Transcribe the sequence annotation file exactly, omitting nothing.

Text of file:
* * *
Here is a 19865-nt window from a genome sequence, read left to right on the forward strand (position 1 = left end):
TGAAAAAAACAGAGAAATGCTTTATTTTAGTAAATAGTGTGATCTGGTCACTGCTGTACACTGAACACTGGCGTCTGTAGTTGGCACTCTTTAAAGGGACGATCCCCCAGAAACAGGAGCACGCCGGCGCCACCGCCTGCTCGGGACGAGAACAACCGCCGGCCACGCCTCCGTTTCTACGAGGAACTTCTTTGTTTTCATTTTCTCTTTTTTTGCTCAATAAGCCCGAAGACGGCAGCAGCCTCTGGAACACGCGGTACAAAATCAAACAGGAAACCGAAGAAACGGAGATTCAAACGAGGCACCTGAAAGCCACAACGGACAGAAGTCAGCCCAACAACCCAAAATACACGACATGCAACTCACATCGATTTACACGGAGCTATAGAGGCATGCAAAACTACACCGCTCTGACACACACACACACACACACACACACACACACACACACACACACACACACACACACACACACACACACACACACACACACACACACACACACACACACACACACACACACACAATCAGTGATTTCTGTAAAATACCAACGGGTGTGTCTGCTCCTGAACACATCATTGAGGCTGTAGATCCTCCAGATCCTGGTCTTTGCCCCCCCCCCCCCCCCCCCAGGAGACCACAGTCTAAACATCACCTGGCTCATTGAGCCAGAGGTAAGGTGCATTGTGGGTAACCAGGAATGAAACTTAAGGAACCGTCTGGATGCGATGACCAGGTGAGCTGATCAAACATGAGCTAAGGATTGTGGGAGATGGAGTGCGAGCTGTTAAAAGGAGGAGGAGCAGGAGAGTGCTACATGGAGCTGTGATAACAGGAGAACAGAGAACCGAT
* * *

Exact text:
Here is a 19865-nt window from a genome sequence, read left to right on the forward strand (position 1 = left end):
TGAAAAAAACAGAGAAATGCTTTATTTTAGTAAATAGTGTGATCTGGTCACTGCTGTACACTGAACACTGGCGTCTGTAGTTGGCACTCTTTAAAGGGACGATCCCCCAGAAACAGGAGCACGCCGGCGCCACCGCCTGCTCGGGACGAGAACAACCGCCGGCCACGCCTCCGTTTCTACGAGGAACTTCTTTGTTTTCATTTTCTCTTTTTTTGCTCAATAAGCCCGAAGACGGCAGCAGCCTCTGGAACACGCGGTACAAAATCAAACAGGAAACCGAAGAAACGGAGATTCAAACGAGGCACCTGAAAGCCACAACGGACAGAAGTCAGCCCAACAACCCAAAATACACGACATGCAACTCACATCGATTTACACGGAGCTATAGAGGCATGCAAAACTACACCGCTCTGACACACACACACACACACACACACACACACACACACACACACACACACACACACACACACACACACACACACACACACACACACACACACACACACACACACACACACACACAATCAGTGATTTCTGTAAAATACCAACGGGTGTGTCTGCTCCTGAACACATCATTGAGGCTGTAGATCCTCCAGATCCTGGTCTTTGCCCCCCCCCCCCCCCCCCCAGGAGACCACAGTCTAAACATCACCTGGCTCATTGAGCCAGAGGTAAGGTGCATTGTGGGTAACCAGGAATGAAACTTAAGGAACCGTCTGGATGCGATGACCAGGTGAGCTGATCAAACATGAGCTAAGGATTGTGGGAGATGGAGTGCGAGCTGTTAAAAGGAGGAGGAGCAGGAGAGTGCTACATGGAGCTGTGATAACAGGAGAACAGAGAACCGAT